From a wine side, Chambourcin does particularly well when aged in oak. It has a number of fruit forward notes like, black cherry and plum but also has hints of baking spices from the oak. We age our Chambourcin in American oak for a period of ten months. The wine has a deep and dark plum purple color and a very round, smooth finish.   

We are just about to release our 2015 vintage, which is a wonderful example of the full bodied reds that can be produced here in Southern New Jersey. Stop in and try some today.

-Brian Tomasello 4th Generation Outer Coastal Plain Winemaker Tomasello Winery

Let’s Talk about Closure. Wine Closures that is…

There are two main types, corks and screw-caps.

Corks are produced from the bark of a cork tree, in the Quercus species. These cork trees can be harvested every few years. Removing the bark off of the trees does not harm them in any way; additionally a new layer of bark will form meaning the cork is a renewable resource. The majority of corks used for wine are produced from trees that grow in Portugal, Spain, France, and Italy. One benefit to cork is the slight bit of air that passes through them over time. This allows older wines to breath. The main drawback to natural corks is cork taint, a bacterial issue in the cork, which makes the wine inside the bottle smell like wet dogs or old wet cardboard. This has been limited though since corks are screened numerous times between the cork tree growers and the cork producers. To keep a natural cork working correctly a bottle must be inverted so the cork stays wet, otherwise the cork will dry out.     

Screw-caps are small metal shells that go over the opening in a bottle and twist off without the need for an opener. The main advantage for a screw-cap is the assurance of no cork taint. The down side is the lack of airflow across the closure over time; which is not beneficial to wine that should be aged for numerous years. Screw-caps are the main form of closure in Australia and New Zealand as high quality corks were difficult to obtain when these wine regions started to take off in the late 70’s and early 80’s.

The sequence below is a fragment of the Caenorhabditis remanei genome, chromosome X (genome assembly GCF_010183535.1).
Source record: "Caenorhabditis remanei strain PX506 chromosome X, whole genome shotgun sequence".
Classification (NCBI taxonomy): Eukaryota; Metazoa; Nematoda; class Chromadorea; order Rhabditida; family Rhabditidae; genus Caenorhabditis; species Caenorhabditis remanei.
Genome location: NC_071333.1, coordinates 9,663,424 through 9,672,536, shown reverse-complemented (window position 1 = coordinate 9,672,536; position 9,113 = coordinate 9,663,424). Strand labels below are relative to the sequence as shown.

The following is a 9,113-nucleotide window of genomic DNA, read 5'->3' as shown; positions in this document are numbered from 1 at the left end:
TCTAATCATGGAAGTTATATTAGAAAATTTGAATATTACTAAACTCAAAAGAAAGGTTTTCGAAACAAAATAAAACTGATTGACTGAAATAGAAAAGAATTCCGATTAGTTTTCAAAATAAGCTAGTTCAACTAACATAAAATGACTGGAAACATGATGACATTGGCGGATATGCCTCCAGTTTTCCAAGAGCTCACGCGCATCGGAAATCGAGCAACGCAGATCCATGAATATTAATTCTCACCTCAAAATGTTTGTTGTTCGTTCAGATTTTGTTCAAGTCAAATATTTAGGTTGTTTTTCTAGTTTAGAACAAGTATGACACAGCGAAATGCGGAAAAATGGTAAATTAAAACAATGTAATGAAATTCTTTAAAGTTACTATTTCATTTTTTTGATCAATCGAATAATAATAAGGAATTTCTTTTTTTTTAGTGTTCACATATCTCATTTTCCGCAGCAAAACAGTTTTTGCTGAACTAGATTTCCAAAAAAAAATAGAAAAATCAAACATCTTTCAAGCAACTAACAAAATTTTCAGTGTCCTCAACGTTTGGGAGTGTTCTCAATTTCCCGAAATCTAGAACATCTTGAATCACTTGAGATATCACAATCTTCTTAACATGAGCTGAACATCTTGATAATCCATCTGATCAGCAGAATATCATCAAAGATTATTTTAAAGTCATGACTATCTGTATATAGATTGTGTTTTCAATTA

Which closure do you prefer?     

-Brian Tomasello 4th Generation Outer Coastal Plain Winemaker Tomasello Winery

The Basics to Bubbly

To begin, as a point of clarification, the word “Champagne” when used on a bottle of bubbly indicates that the bottle was made in the Champagne region of France. In the United States the term “Method Champenoise” means the sparkling wine was produced using the same traditional methods.

The first thing to do for sparkling wine is to pick the grapes early. This minimizes the varietal characteristics of the wine and allows the yeast aromas to come through. Also, slightly under ripe grapes will make a lower alcohol base wine. After a normal fermentation, the base wine is bottled and has more yeast and sugar added. For Method Champenoise, this must be done on a bottle by bottle basis. (You can note on the bottle that it often says, “Fermented in this bottle”.) These bottles are crown capped and allowed to ferment. The secondary fermentation allows for the CO2 to get trapped in the wine and produces a small amount of alcohol to make up for the earlier lower alcohol level. Once the second fermentation is finished, the yeast is allowed to settle near the crown capped end of the bottle. The neck of the bottle then can be frozen, separating the yeast from the sparkling wine. When the bottle is opened the pressure sends the ice in the neck out pushing the yeast out with it. The sparkling wine then may have some sugar added back via a thick liquid syrup of the base wine and sugar, this is called the dosage. After all this, the wine is finally ready to be cored and with a cage, labeled and sold.

Come try some bubbly today at any of our tasting rooms.

-Brian Tomasello 4th Generation Outer Coastal Plain Winemaker Tomasello Winery

Chardonnay often done two ways